Renewing our vows
Shavuot is probably one of the most meaningful holidays, yet it is the least understood and observed. Before we became religious, we had no idea there was such a holiday as Shavuot. We observed the biggies, i.e., Rosh HaShanah, Yom Kippur and Passover. But, once I began to learn about Shavuot, I realized that I had missed out on an amazingly spiritually uplifting holiday. We decided to take full advantage of this mystical time—the day we renew our commitment to the Torah.
The cycle of spiritual energy
The Jewish holidays cycle around year after year. Each holiday commemorates an event from our ancient past. The mystics say that each year, when the holiday arrives, the exact same energy of the original event returns, providing us with an amazing opportunity to climb a ladder to great spiritual heights. A very powerful divine energy came into the world as the Jews, who had been redeemed from Egypt, stood at the foot of Mt. Sinai to receive the Ten Commandments. It is written that at this moment, Heaven came down to touch earth, they kissed so to speak, and in this sense, it was like a wedding. Shavuot is the time each year when we return to the scene of the wedding and renew the commitment we made thousands of years ago.
Beyond cheesecake and blintzes
Shavuot conjures up visions of cheesecake, blintzes, and other cheesy dishes. We can get lost in the food and miss out on the deeper benefits of the holiday. Shavuot is one of the three festivals when all Jews would go to Jerusalem to the Temple and Jews today still come from all around the world to Jerusalem to celebrate Shavuot. There is a custom to stay up all night to learn and prepare for the special day. Just about every synagogue and Jewish center will be open with lots of lectures, discussions, independent learning, and of course, refreshments. It is not required, though, so be honest with yourself about whether you have the strength to stay up all night. It is better to be awake the next day to actually hear the 10 Commandments when they are read out loud in the synagogue than to sleep through them.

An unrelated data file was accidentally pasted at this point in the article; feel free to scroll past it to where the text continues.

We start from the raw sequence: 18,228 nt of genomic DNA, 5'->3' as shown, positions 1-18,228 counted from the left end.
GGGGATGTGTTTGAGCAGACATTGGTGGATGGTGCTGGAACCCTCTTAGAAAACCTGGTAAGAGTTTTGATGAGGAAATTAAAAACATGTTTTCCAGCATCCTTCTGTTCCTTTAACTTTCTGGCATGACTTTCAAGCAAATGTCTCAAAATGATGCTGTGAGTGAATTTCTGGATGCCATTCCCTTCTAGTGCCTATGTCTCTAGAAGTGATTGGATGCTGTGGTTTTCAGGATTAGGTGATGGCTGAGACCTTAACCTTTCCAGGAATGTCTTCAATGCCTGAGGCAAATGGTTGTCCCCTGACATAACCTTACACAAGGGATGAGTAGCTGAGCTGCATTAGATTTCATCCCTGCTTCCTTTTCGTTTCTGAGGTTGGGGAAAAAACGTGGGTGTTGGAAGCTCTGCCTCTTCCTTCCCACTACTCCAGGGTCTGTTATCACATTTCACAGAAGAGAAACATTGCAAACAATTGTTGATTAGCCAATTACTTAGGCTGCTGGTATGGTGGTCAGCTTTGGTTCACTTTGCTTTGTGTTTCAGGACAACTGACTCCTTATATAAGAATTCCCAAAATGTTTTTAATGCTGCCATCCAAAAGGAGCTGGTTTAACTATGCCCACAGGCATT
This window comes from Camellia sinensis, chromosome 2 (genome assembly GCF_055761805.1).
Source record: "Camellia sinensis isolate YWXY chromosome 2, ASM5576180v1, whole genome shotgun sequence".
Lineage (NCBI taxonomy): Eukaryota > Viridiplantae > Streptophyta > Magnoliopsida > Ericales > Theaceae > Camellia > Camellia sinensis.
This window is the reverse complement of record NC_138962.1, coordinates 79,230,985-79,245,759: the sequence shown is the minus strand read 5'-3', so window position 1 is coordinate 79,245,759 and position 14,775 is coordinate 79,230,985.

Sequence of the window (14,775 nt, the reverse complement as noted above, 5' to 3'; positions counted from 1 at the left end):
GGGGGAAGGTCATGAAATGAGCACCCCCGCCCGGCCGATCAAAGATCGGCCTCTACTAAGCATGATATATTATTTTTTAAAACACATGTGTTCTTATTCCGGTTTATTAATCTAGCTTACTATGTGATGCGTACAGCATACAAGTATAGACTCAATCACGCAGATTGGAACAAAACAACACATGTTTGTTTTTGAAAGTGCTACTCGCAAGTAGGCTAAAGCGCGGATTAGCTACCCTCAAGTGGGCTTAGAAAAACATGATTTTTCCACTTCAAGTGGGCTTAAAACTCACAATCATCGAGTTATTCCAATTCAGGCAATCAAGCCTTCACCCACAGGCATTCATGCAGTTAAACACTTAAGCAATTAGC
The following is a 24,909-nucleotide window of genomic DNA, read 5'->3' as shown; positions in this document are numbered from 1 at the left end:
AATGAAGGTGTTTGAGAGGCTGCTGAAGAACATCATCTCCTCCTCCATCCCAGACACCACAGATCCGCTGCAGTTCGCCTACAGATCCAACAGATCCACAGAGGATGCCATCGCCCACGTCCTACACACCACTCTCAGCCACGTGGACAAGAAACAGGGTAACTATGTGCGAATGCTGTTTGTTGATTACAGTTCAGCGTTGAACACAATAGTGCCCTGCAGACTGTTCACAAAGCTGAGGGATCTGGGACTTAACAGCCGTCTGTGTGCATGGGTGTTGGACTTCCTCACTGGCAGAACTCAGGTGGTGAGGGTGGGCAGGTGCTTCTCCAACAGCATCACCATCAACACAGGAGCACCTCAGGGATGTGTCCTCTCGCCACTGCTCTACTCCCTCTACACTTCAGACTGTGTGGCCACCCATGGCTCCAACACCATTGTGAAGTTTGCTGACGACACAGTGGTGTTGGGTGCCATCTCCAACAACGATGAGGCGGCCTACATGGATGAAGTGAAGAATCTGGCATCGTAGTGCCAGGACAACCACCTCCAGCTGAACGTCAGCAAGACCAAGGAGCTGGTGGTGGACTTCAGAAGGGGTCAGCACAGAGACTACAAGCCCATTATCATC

Why the cheesecake?
There are many reasons why we make a point of eating dairy on Shavuot. The primary answer is that until this time we had not received the laws of kashrut, so we could not yet eat meat. Whatever the reason, no time has been lost in developing the most delicious cheesecake recipes, blintzes and a host of other dairy and fish dishes that bring a spark of spiritual energy to your stomach.
Shavuot, a holiday of spiritual richness for the body and soul. June 12, 2016
By Oren Laurent